Subject: 2017 NIAA Annual Conference Focuses on World Food Production [A One Health issue...]



For Immediate Release

Contact:  Katie Ambrose                                               

January 31, 2017                                                                                                           719-538-8843, ext. 14


 Globalization of Food Production: A Win-Win Future Environment with Obstacles and Opportunities - NIAA 2017 Annual Conference Announces April 3-6 Agenda

NIAA News Release, January 31, 2017---NIAA Annual Conferences always address cutting edge issues facing food producers and the industries, agencies and organizations supporting them. “The National Institute for Animal Agriculture can be counted on for level headed, timely, technical leadership on concerns to both consumers and producers and their impact on their day-to-day lives,” says John Saunders, CEO & Chairman of Where Food Comes From, Inc., and Chair of the NIAA 2017 Annual Conference Planning Committee.

This year’s upcoming NIAA Annual Conference will focus on understanding the challenges of the globalization of food production. This year's theme, "US Animal Agriculture’s Future Role in World Food Production:  Obstacles & Opportunities," goes beyond the implications of import and export, trade negotiations and political concerns, to include how animals are treated and resources are used world-wide.

“2016 has been an interesting year in many respects,” says Saunders. “Trade, finances, feed, pathogens like avian flu and PEDv … all are issues which not only impact a species, but have regional and global implications.”

The April 3-6 Annual Conference will feature discussions and presentations recognizing that disease traceability, feed issues, hormone and antibiotic use, GMO's, animal welfare, and sustainability influence world herd health, while market-driven value added programs and financial trends impact productivity here at home.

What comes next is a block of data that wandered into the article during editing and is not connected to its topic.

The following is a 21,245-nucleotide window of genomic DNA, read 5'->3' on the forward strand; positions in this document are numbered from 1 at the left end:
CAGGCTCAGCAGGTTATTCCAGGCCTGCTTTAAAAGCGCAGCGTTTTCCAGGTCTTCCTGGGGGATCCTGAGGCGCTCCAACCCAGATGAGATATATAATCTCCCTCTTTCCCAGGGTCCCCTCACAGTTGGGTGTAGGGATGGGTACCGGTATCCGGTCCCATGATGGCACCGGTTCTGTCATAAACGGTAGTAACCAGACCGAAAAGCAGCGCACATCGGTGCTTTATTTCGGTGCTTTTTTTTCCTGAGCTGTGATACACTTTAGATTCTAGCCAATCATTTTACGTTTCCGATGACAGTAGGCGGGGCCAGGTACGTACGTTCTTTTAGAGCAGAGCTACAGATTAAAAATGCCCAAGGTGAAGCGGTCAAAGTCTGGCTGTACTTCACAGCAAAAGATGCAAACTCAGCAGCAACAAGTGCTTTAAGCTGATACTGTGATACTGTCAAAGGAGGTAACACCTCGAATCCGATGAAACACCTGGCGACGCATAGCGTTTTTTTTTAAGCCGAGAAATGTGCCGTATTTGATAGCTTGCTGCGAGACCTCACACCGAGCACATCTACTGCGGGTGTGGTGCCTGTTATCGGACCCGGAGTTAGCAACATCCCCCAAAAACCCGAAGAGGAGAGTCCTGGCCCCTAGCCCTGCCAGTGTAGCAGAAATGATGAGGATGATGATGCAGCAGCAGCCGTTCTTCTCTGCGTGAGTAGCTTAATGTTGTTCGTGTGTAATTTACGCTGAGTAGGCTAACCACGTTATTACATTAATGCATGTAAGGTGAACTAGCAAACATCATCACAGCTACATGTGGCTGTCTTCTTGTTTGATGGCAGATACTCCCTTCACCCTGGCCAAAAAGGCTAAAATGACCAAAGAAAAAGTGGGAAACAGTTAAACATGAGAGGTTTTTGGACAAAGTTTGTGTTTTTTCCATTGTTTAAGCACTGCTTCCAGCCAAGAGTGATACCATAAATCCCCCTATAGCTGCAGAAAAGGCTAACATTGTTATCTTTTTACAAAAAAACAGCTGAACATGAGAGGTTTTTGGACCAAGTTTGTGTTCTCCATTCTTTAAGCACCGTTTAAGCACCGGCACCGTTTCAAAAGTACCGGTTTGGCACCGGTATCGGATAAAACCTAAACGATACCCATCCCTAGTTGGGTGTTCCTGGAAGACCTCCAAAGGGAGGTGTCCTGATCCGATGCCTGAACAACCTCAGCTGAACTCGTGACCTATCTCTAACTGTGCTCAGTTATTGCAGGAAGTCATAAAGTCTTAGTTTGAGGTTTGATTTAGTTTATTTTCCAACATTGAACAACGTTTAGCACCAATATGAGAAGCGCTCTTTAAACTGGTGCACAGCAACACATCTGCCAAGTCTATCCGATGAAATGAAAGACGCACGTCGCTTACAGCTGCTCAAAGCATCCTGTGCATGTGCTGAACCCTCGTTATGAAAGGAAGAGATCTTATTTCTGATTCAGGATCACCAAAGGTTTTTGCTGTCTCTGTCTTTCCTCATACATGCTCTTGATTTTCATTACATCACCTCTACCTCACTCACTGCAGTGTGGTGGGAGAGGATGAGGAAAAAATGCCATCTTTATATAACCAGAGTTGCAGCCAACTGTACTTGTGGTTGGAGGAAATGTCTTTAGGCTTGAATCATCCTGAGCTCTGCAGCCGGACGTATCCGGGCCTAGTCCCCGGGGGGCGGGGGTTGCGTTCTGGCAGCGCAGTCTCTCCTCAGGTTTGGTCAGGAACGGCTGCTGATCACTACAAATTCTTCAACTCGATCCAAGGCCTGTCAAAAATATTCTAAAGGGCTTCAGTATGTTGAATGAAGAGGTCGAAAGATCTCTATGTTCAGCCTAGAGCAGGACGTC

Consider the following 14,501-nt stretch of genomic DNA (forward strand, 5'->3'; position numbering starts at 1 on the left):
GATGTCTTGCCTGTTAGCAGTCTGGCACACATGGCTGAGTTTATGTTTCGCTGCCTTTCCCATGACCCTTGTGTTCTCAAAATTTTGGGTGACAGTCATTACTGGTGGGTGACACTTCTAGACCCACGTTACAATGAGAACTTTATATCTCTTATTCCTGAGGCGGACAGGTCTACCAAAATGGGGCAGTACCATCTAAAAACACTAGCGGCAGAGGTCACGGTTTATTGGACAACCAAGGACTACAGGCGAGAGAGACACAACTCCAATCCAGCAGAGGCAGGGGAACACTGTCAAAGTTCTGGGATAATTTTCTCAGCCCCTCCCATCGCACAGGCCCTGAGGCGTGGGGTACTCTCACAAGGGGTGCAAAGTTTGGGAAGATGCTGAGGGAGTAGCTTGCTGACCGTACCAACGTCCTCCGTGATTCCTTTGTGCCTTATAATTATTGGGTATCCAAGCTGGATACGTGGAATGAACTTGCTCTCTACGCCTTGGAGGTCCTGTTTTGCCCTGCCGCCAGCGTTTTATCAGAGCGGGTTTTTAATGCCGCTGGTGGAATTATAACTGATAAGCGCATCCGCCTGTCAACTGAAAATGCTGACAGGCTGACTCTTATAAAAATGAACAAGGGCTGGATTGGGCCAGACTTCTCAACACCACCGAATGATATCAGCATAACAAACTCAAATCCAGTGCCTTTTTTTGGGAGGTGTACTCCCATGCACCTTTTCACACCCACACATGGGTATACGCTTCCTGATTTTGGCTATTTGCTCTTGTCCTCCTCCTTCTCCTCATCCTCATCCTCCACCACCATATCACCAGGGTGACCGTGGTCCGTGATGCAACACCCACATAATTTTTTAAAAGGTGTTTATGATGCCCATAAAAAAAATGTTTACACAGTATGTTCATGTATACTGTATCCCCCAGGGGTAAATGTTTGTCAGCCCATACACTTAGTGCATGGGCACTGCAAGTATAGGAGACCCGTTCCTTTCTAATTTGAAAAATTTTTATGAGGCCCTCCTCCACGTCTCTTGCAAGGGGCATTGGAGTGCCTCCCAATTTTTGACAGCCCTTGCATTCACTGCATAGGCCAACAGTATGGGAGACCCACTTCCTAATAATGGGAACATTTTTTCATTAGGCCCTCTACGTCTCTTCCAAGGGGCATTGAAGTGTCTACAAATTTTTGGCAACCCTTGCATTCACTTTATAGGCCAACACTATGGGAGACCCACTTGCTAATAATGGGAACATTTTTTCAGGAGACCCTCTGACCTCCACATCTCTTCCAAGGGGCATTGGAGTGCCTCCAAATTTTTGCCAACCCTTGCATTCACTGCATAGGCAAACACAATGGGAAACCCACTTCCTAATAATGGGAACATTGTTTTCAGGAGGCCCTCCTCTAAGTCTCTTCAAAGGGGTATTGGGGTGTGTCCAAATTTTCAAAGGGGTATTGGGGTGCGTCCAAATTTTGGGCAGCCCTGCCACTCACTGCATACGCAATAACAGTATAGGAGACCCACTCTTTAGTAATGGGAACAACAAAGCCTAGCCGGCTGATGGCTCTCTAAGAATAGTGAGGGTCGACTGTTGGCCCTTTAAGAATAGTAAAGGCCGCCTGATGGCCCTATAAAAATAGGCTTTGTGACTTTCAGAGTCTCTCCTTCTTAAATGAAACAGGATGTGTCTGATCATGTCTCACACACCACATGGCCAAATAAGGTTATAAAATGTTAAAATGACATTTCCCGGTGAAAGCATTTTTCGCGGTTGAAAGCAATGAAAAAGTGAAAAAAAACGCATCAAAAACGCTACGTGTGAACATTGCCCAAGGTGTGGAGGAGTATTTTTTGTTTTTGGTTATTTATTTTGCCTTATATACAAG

“All of it intertwines in the globalization of food production,” continues Saunders. “There are great food producers around the world, and consumers in the U.S. have food from everywhere coming in to their homes.” U.S. producers deliver protein products to consumers in multiple international destinations.

Where once there was an interest and motivation for regulated standardization of animal health and feed, today’s more consumer-driven marketplace brings value-added programs and verifiable standards for which the end user will pay an increased price. World-wide regulation, perhaps a difficult model to implement, may prove a less robust concept than market-driven standards, where producers comply with programs which enhance marketing and trade.

No matter what the issue, there is always more than one side of the story. NIAA excels in bringing together stakeholders for productive discussions which include alternate perspectives, opinions and experiences for the advancement of animal agriculture.

Following the 2017 Annual Conference, an added day on April 6th will feature a workshop themed “Animal Care Standards – How Laws, Company Commitments, and Public Perception Have Changed the Landscape” which will concentrate on animal welfare and well-being, with presentations and panel discussions on standards, legislation, and a vision to the future.

The NIAA Annual Conference will be held at the Renaissance Columbus Hotel Downtown, Columbus, OH. An Ag Tour of area industries will be available as a pre-conference tour on April 3rd.  NIAA Species Committees, Issues Councils and Leadership meetings will also be highlighted.  For registration, agenda information and speakers, go to the NIAA website,

The National Institute for Animal Agriculture provides a forum for building consensus and advancing proactive solutions for animal agriculture—the aquaculture, beef, dairy, equine, goats, poultry, sheep and swine industries—and provides continuing education and communication linkages for animal agriculture professionals. NIAA is dedicated to programs that work towards the eradication of disease that pose risk to the health of animals, wildlife and humans; promote a safe and wholesome food supply for our nation and abroad; and promote best practices in environmental stewardship, animal health and well-being. NIAA members represent all facets of animal agriculture.